Jeremy Warner: Everything else has been tried. Now King goes nuclear

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The Independent Online

Outlook Lights, camera, action. Yesterday's decision to sanction £150bn of "quantitative easing" by the Bank of England has been a long time in the making, but the moment is no less historic for it. Nothing quite like this has been attempted in Britain before, though it is by no means the first attempt within these islands to expand the money supply by printing more banknotes.

Received wisdom is that the authorities are doing the right thing. Should we accept that they are?

With yesterday's further 0.5 percentage point cut in interest rates, the Bank of England has run out of road with conventional monetary easing. Theoretically, rates could go the whole way to zero, but as the Governor of the Bank of England, Mervyn King, has pointed out, any further action risks being counter-productive. This is because once rates hit zero, banks lose the ability to earn a margin between deposit and lending rates and therefore become operationally unprofitable. The effect might be further to reduce their propensity to lend.

As it is, it is the end of "free banking". In any case, to ease monetary conditions further, the Bank must start pumping money into the economy. Growth in money supply, a natural offshoot of economic growth, has ground to a halt over the past year. The Bank of England hopes to recreate this growth by artificially injecting new money into the system. If all the £150bn sanctioned is used, it would amount to an increase of 5 per cent in broad money, and an astonishing 80 per cent increase in base money, or notes and coins in circulation plus bank reserve accounts held at the Bank of England. Potentially, then, quite dangerous stuff, and in any case there are few guarantees that it will work as it is supposed to.

One possibility is that banks and other financial institutions that avail themselves of the facility will merely hoard the cash they get from selling government and corporate bonds to the Bank of England, rather than feeding it out into the wider economy. Banks are still terrified of running out of cash, and are determined, with regulatory encouragement, to rebuild liquidity pools. The initiative may therefore have little, if any, effect.

There are also two major risks. One is that showering the country with £150bn it didn't know it had might prove inflationary. Mr King says he's alert to the possibility and is determined to stop any inflationary surge in its tracks. But will he be able to? A quite breathtaking quantity of ammo has been thrown at the deflationary threat over the last three months, of which yesterday's monetary action is only the latest example. All over the world, policymakers have been firing off their fiscal and monetary cannon as if invaded by some kind of alien species. You have to believe that eventually it will work, and when it does, it might do so at terrifying and unstoppable speed. The dangers of a sudden mini-boom followed by an even more calamitous collapse should not be underestimated. Jean-Claude Trichet, president of the European Central Bank, is not ruling out quantitative easing for the eurozone, but as was apparent from his press conference yesterday, he's not at all keen on it for the reason given above.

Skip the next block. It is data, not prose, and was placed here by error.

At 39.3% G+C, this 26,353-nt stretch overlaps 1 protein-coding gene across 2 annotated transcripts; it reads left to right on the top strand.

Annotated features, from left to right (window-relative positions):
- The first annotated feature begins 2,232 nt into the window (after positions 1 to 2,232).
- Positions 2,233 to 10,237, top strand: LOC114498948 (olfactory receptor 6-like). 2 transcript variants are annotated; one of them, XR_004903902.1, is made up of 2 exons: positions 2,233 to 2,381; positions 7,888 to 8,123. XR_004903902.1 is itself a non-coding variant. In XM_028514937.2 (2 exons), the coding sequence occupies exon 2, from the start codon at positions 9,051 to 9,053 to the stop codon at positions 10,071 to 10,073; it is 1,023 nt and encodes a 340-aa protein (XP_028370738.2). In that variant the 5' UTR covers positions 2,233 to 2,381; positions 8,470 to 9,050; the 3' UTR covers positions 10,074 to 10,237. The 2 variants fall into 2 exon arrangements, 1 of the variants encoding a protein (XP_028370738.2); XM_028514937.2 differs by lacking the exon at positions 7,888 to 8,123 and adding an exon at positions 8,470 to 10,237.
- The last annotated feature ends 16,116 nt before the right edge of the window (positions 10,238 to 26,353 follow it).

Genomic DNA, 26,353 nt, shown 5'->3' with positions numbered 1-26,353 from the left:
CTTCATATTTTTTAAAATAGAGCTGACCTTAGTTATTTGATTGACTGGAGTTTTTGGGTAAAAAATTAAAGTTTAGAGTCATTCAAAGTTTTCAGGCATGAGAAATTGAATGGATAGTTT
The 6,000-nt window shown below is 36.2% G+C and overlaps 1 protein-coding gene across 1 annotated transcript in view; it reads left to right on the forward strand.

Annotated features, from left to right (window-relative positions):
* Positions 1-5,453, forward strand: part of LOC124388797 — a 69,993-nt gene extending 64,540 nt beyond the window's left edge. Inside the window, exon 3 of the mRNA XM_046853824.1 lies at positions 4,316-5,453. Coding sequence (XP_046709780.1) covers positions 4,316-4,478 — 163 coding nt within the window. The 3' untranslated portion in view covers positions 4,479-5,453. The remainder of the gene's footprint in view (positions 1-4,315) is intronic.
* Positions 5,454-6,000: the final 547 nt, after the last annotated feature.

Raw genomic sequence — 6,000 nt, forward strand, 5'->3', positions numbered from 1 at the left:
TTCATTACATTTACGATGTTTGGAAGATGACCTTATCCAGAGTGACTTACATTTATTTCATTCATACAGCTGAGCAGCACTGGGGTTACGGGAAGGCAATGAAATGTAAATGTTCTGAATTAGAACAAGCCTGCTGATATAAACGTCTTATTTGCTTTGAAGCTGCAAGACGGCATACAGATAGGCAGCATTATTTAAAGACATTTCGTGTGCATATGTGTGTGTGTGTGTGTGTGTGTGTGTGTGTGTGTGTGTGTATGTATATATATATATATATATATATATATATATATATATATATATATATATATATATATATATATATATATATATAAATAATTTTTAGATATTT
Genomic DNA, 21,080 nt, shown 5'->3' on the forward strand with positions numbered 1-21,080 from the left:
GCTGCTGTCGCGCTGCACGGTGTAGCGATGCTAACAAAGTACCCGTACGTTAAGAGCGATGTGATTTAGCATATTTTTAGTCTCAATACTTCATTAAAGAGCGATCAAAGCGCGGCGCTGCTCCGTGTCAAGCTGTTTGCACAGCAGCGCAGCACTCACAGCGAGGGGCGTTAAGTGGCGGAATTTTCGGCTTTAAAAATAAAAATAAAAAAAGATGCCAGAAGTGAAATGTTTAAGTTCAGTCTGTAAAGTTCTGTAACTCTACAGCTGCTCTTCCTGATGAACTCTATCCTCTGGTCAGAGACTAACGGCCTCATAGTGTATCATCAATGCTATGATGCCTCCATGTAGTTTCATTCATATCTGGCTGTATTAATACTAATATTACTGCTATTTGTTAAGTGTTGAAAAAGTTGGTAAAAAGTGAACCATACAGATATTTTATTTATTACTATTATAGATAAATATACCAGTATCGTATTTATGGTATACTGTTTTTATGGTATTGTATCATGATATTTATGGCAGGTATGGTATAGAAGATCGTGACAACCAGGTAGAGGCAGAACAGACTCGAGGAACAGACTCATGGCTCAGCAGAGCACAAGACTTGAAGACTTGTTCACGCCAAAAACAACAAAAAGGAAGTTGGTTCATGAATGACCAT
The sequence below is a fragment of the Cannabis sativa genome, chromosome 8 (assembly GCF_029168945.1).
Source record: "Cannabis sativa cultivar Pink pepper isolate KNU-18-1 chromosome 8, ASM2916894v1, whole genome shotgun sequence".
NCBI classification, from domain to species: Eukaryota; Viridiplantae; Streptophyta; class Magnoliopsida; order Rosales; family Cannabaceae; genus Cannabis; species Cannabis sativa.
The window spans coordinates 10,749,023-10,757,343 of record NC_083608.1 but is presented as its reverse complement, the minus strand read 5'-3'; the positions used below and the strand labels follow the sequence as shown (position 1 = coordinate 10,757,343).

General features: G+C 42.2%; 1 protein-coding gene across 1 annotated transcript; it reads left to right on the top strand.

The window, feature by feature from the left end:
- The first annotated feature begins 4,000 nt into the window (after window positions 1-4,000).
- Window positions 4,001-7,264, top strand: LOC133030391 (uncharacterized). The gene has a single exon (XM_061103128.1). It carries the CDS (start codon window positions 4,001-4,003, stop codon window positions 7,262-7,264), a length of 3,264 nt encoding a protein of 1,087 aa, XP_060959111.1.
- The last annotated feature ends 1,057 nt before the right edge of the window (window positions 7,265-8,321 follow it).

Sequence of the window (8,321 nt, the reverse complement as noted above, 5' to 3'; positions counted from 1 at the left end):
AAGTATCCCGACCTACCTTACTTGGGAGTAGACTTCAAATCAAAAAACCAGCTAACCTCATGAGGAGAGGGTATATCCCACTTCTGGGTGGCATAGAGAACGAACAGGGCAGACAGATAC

To judge by all this panic-stricken policy action, anyone would think that we were already in the midst of a second Great Depression. In fact, we haven't even had a month of falling prices yet. This is not yet a deflationary world, or anything like it. British inflation, as measured by the Consumer Prices Index, is still a full one percentage point above target. Mr King would say that he's taking this action to guard against the deflationary threat, rather than to address its present reality. Yet is he not in danger of tilting at windmills, or at least of over-reacting?

My other main concern is that these actions are little more than a socially divisive and politically motivated con-trick. No wonder the Government is so keen to sanction the printing of money. It helps fund the deficit, and if it succeeds in creating a temporary boom, it will be just in time for the next election. Yet where does it leave the savers and pensioners who are seeing their incomes reduced to penury by this Alice in Wonderland manipulation of interest rates?

It's illegal under the Maastricht Treaty for the Bank of England to create money to buy gilt-edged stock directly from the Government. But what's being proposed amounts to pretty much the same thing. Any gilts issued by the Government from here on in benefit from the fact that the Treasury's 100 per cent owned subsidiary is creating money to buy these assets in the market. The deficit thus becomes partially under-funded, as well as benefiting from artificially depressed borrowing rates. Savers are being casually disadvantaged to help fund an already bloated public sector whose soaraway growth is a major part of the crisis. It's like the Mad Hatter's tea party. It's going to take years to clean up the resulting mess. Twinkle, twinkle, little bat...

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